NEW ORLEANS (WVUE) -The New Orleans City Park trains have been making memories for generations.
Now, in the darkness of night, they introduce riders to a brand new experience at the Celebration in the Oaks holiday light display, a narrated story of the Will-o’-the-wisp.”
“A Will-o’-the-wisp is a European folklore legend,” said story author Alex Martinez Wallace. “It’s potentially a fairy, something like that, a ball of light that lives in the swamp, marshes and bogs and seen very rarely on certain nights.”
The park approached Wallace with the idea of crafting a holiday story for the train.
He wrote a few options, including this story of an atmospheric ghost of light seen by travelers at night.
“I wrote a few different options for them to choose and because I’m a big dummy, one of them was a rhyming one and so they chose that one,” Wallace said, “and I had to write 15 pages of rhymes.”
The story, he said, is a little bit reminiscent of “The Night Before Christmas.”
“A little bit spooky, but you know, wholesome at the end.”
Wallace has adapted the Will-o’-the-wisps into a seasonal tale, complete with the clickety clack of the train cars.
The narration draws the rider into a searching through blackness for the wisps of light.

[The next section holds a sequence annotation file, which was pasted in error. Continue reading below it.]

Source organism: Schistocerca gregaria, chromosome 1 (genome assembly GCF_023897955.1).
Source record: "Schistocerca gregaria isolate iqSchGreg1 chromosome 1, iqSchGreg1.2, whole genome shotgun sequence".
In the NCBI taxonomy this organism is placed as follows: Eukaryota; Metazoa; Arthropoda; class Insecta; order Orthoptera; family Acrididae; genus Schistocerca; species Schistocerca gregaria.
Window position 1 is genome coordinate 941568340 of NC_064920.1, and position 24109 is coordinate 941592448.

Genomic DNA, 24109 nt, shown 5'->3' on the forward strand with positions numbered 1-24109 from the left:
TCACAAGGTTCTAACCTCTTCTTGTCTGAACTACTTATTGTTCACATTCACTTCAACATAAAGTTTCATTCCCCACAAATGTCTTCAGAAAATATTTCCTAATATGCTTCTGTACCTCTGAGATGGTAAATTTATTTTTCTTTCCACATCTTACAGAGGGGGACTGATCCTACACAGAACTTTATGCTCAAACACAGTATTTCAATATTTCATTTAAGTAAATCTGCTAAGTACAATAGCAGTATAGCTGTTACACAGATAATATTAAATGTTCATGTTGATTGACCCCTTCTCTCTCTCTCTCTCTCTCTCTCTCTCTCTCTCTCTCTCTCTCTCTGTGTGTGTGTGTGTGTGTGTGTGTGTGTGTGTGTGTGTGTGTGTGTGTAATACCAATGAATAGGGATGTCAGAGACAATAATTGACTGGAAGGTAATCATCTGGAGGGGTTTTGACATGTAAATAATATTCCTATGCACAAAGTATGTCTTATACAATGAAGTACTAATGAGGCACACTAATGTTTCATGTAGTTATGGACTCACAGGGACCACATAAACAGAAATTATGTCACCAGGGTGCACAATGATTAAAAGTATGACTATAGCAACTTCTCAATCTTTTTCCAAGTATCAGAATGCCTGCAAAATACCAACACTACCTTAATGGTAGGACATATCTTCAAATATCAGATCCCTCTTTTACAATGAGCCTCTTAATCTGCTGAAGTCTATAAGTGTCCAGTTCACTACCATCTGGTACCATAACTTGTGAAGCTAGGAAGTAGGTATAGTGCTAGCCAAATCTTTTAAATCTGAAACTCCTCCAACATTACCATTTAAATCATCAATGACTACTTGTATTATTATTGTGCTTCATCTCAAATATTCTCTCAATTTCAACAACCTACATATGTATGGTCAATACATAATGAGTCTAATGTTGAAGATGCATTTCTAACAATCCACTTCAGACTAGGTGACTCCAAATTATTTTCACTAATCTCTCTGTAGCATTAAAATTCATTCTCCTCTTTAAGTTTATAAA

From a practical standpoint, it also fills a void.
The park relocated most of the lights that had been along the tracks because they are needed for the driving tour.
“We are a resilient team,” said Waymon Morris, Director of Recreational Services at City Park.
“We knew there was an opportunity for us to do something special and not just have a dark train ride all the time,” Morris said.
“So, kids can get involved with and interact with the story and interact with the park.”
The story seeks to use the absence of light as a strength as children and adults search for flashes of light along the tracks.
It also acknowledges the many challenges of life over the last couple of years.
“The true meaning of the holidays is to remember that we are all experiencing life together and going through it together and to remember to care for each other in that way,” Wallace said.
This tales of ghosts, or spirits Wallace points out, leaves the rider on a positive note.
“At the end, a very hopeful story about the season and what it actually means and, I think, occasionally gets lost.”
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